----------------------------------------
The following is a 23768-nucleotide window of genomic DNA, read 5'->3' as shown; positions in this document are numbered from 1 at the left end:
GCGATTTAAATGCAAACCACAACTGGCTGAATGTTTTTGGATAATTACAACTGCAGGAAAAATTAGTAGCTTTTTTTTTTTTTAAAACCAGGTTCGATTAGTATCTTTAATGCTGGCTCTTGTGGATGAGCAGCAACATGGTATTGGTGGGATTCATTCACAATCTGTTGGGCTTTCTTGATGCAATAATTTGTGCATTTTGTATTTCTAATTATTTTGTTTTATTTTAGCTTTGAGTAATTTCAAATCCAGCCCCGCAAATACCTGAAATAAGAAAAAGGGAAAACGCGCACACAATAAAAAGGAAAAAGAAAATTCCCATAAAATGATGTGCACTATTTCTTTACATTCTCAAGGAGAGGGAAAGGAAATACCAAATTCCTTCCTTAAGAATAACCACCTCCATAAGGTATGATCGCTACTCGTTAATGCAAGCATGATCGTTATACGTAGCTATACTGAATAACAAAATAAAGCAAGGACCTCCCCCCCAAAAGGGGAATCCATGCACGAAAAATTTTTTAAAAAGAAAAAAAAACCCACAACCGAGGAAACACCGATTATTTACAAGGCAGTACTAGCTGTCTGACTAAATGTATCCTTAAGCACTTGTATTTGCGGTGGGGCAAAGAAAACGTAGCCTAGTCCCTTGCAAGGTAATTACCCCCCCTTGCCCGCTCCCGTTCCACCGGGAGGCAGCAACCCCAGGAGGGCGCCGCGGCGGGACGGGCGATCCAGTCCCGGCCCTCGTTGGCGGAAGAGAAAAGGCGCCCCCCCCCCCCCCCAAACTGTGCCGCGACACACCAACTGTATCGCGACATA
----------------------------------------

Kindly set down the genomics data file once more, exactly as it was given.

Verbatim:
The following is a 23768-nucleotide window of genomic DNA, read 5'->3' as shown; positions in this document are numbered from 1 at the left end:
GCGATTTAAATGCAAACCACAACTGGCTGAATGTTTTTGGATAATTACAACTGCAGGAAAAATTAGTAGCTTTTTTTTTTTTTAAAACCAGGTTCGATTAGTATCTTTAATGCTGGCTCTTGTGGATGAGCAGCAACATGGTATTGGTGGGATTCATTCACAATCTGTTGGGCTTTCTTGATGCAATAATTTGTGCATTTTGTATTTCTAATTATTTTGTTTTATTTTAGCTTTGAGTAATTTCAAATCCAGCCCCGCAAATACCTGAAATAAGAAAAAGGGAAAACGCGCACACAATAAAAAGGAAAAAGAAAATTCCCATAAAATGATGTGCACTATTTCTTTACATTCTCAAGGAGAGGGAAAGGAAATACCAAATTCCTTCCTTAAGAATAACCACCTCCATAAGGTATGATCGCTACTCGTTAATGCAAGCATGATCGTTATACGTAGCTATACTGAATAACAAAATAAAGCAAGGACCTCCCCCCCAAAAGGGGAATCCATGCACGAAAAATTTTTTAAAAAGAAAAAAAAACCCACAACCGAGGAAACACCGATTATTTACAAGGCAGTACTAGCTGTCTGACTAAATGTATCCTTAAGCACTTGTATTTGCGGTGGGGCAAAGAAAACGTAGCCTAGTCCCTTGCAAGGTAATTACCCCCCCTTGCCCGCTCCCGTTCCACCGGGAGGCAGCAACCCCAGGAGGGCGCCGCGGCGGGACGGGCGATCCAGTCCCGGCCCTCGTTGGCGGAAGAGAAAAGGCGCCCCCCCCCCCCCCCAAACTGTGCCGCGACACACCAACTGTATCGCGACATA